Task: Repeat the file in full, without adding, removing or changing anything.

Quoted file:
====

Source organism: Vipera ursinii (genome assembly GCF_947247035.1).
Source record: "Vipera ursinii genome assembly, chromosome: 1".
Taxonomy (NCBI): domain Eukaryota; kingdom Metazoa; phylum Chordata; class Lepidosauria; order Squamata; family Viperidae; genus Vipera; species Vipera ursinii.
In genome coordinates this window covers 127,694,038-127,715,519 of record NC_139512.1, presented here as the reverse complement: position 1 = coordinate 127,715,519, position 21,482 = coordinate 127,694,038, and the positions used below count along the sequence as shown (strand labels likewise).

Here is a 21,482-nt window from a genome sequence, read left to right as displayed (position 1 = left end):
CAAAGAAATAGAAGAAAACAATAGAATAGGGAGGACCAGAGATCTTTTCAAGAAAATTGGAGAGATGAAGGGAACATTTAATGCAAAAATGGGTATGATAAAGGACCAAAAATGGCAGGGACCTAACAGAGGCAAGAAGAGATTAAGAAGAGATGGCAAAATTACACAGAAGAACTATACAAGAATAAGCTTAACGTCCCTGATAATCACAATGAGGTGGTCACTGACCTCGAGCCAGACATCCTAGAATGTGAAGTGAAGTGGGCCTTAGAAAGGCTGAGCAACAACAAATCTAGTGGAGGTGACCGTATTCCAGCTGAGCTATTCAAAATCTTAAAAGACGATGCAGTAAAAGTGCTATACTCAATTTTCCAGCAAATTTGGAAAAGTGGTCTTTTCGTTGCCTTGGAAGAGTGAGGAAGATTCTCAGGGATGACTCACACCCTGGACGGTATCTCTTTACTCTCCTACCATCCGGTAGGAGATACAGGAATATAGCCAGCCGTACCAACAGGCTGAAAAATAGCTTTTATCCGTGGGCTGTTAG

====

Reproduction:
Source organism: Vipera ursinii (genome assembly GCF_947247035.1).
Source record: "Vipera ursinii genome assembly, chromosome: 1".
Taxonomy (NCBI): domain Eukaryota; kingdom Metazoa; phylum Chordata; class Lepidosauria; order Squamata; family Viperidae; genus Vipera; species Vipera ursinii.
In genome coordinates this window covers 127,694,038-127,715,519 of record NC_139512.1, presented here as the reverse complement: position 1 = coordinate 127,715,519, position 21,482 = coordinate 127,694,038, and the positions used below count along the sequence as shown (strand labels likewise).

Here is a 21,482-nt window from a genome sequence, read left to right as displayed (position 1 = left end):
CAAAGAAATAGAAGAAAACAATAGAATAGGGAGGACCAGAGATCTTTTCAAGAAAATTGGAGAGATGAAGGGAACATTTAATGCAAAAATGGGTATGATAAAGGACCAAAAATGGCAGGGACCTAACAGAGGCAAGAAGAGATTAAGAAGAGATGGCAAAATTACACAGAAGAACTATACAAGAATAAGCTTAACGTCCCTGATAATCACAATGAGGTGGTCACTGACCTCGAGCCAGACATCCTAGAATGTGAAGTGAAGTGGGCCTTAGAAAGGCTGAGCAACAACAAATCTAGTGGAGGTGACCGTATTCCAGCTGAGCTATTCAAAATCTTAAAAGACGATGCAGTAAAAGTGCTATACTCAATTTTCCAGCAAATTTGGAAAAGTGGTCTTTTCGTTGCCTTGGAAGAGTGAGGAAGATTCTCAGGGATGACTCACACCCTGGACGGTATCTCTTTACTCTCCTACCATCCGGTAGGAGATACAGGAATATAGCCAGCCGTACCAACAGGCTGAAAAATAGCTTTTATCCGTGGGCTGTTAG